We went to Forte de Copacabana on one of our first days in Rio.
When you go around Rio, you'll actually notice that almost every point includes some form of fortification with some big ass guns. The Army still runs many of these forts, so there are areas you can visit, and areas that are still considered off limits for civilians.
This particular fort is at the end of Copacabana beach, and most of it is open to the public since it is considered a historical landmark of sorts. The Army still runs this fort, so there are areas you can visit, and areas that are still considered off limits for civilians. Soldiers are "guarding" or watching most of the areas. You can tell it's a pretty easy gig since most of them were trying to stay awake in their folding chair, messing around on their phone, or chatting with fellow soldiers in the area. The fort doesn't have a ton of visitors, and most seemed to be in their late 30's and older, so there wasn't much for soldiers to do outside of answer questions like, "which way do we go to see X?" or, "can we go over there?"
When you enter the fort, there is a guy on the left, who stands completely still like the Queen's Guard in England. The only difference being this guy is by himself, with an old bolt action rifle, and it's only really for show.
Around the entry, there are generally a half dozen soldiers just carrying side arms.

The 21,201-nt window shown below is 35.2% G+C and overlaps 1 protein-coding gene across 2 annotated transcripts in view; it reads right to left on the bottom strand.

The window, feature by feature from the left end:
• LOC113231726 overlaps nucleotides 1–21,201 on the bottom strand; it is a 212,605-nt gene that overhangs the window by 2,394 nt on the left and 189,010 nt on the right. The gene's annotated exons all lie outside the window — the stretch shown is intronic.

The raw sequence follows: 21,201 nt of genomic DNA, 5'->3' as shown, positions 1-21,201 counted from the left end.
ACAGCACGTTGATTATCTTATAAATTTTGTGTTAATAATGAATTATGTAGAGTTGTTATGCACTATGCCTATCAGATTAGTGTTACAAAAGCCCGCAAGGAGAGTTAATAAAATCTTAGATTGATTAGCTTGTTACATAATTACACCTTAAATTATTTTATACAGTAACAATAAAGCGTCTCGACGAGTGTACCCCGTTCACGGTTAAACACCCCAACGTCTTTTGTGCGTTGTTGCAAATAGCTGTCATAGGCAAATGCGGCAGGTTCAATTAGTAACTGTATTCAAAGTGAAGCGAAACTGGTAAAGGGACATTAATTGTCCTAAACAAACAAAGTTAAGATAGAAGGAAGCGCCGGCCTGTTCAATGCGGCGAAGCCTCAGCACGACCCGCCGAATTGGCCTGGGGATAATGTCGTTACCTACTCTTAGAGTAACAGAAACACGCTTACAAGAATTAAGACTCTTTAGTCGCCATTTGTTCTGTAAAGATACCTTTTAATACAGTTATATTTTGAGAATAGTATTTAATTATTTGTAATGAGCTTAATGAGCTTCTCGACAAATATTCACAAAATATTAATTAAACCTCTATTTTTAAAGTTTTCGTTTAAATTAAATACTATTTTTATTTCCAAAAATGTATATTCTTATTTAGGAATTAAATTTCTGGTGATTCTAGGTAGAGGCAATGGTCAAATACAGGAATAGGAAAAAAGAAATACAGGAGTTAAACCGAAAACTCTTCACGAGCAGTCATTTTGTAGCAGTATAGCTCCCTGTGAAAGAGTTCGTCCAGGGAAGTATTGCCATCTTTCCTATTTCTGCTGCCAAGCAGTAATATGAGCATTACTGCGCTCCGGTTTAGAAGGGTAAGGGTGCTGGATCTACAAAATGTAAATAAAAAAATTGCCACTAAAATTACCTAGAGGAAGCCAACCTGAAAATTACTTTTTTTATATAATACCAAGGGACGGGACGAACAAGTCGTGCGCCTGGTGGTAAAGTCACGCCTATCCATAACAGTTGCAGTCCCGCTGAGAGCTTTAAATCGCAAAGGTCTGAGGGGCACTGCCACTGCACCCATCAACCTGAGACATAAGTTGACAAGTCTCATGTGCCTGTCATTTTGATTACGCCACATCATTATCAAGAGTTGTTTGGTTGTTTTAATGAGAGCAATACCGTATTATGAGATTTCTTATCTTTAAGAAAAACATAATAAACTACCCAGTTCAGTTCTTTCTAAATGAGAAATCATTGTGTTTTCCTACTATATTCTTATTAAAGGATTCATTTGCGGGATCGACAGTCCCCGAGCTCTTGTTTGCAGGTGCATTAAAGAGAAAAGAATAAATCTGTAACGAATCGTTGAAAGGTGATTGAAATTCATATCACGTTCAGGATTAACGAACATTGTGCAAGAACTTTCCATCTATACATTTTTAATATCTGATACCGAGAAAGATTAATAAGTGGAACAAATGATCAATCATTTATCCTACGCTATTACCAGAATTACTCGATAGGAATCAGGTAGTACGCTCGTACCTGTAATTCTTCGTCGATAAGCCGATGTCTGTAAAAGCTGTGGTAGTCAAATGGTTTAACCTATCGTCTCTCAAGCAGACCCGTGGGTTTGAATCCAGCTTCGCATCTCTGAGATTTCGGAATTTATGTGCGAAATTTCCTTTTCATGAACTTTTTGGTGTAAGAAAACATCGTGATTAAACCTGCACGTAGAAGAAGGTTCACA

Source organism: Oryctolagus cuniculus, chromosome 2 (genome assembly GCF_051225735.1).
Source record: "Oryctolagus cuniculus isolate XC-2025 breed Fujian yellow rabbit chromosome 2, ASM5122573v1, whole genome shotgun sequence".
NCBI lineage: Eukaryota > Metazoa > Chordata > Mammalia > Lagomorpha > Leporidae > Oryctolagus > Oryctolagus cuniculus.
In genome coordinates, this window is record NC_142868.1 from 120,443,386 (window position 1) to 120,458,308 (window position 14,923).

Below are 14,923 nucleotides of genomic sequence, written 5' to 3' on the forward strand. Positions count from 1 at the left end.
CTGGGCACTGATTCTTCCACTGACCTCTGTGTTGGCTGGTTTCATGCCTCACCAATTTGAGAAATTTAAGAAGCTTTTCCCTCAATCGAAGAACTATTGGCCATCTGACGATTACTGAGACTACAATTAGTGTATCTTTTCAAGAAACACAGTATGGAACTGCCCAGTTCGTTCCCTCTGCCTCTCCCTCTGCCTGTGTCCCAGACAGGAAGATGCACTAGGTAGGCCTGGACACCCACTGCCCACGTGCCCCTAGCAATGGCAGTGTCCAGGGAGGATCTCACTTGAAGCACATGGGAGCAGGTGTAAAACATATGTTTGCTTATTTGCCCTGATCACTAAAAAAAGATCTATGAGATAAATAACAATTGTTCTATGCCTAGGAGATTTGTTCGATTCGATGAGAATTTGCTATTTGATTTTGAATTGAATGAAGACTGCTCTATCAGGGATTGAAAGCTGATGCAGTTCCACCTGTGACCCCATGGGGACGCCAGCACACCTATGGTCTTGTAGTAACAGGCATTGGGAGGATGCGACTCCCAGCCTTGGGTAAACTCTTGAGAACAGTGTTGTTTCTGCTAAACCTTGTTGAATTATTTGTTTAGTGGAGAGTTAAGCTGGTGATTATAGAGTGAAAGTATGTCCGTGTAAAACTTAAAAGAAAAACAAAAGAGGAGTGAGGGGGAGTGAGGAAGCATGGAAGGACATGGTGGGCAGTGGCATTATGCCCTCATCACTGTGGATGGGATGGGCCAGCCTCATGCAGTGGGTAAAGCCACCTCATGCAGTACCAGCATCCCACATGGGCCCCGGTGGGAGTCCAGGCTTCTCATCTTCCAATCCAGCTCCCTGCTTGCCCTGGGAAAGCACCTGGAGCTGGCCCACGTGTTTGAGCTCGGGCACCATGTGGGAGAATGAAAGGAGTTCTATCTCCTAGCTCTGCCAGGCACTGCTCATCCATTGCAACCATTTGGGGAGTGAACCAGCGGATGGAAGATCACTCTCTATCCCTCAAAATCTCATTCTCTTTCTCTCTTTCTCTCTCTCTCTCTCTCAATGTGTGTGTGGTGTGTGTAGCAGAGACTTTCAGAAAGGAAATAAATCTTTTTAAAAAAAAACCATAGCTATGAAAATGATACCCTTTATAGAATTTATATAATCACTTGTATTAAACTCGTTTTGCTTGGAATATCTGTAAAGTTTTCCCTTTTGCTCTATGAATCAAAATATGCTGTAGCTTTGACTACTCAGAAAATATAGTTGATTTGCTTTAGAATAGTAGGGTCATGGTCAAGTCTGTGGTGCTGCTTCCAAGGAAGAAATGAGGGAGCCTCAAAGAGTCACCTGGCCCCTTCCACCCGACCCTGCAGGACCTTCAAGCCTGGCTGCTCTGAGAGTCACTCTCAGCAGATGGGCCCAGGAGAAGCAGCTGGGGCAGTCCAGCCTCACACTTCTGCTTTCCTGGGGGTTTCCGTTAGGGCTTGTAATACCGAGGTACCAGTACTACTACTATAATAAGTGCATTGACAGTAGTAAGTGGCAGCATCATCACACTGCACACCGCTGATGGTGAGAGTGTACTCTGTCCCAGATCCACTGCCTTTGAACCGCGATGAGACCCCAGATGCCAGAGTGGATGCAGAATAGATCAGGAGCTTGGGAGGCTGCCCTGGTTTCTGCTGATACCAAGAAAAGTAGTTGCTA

The benefit of these forts being on the points are the amazing views of the surrounding mountains and beaches. They are sitting on some prime real estate.
Here you can see Sugar Loaf in the distance.
At the fort, they have a bunch of old military equipment, everything from cannons through more modern artilery on display. Inside the museum, they have small arms ranging from discovery of Brazil through the late 1800's.
The best thing about the museum is the air conditioning. It was about 95 degrees and the humidity was through the roof the day was there. We hung around the air conditioning units for a while before touring the museum.
The big draw for me was the massive 305mm guns at the fort. The pictures really don't do this gun justice. The cool part about this place is that we could actually go inside and see all of the systems that support this massive gun. Here's the entry:
Due to the low light levels, and the fact I had an iPhone to take pictures, the quality of my pictures are pretty bad of the inside. Here's the hydraulic lift that is used to actually load the gun when it's in use:
We were also able to go on top of the fort to actually see this gun. Here's a picture with a human standing by the business end for scale:
Again, this is a big gun. Here's a shot staring down the barrels:
Inside they do include information on how they load the gun, how they calculate their shots, and they allow you to walk into the rooms that contain their hydraulic systems.
It was a nice way to spend an afternoon and learn a bit about Brazilian history.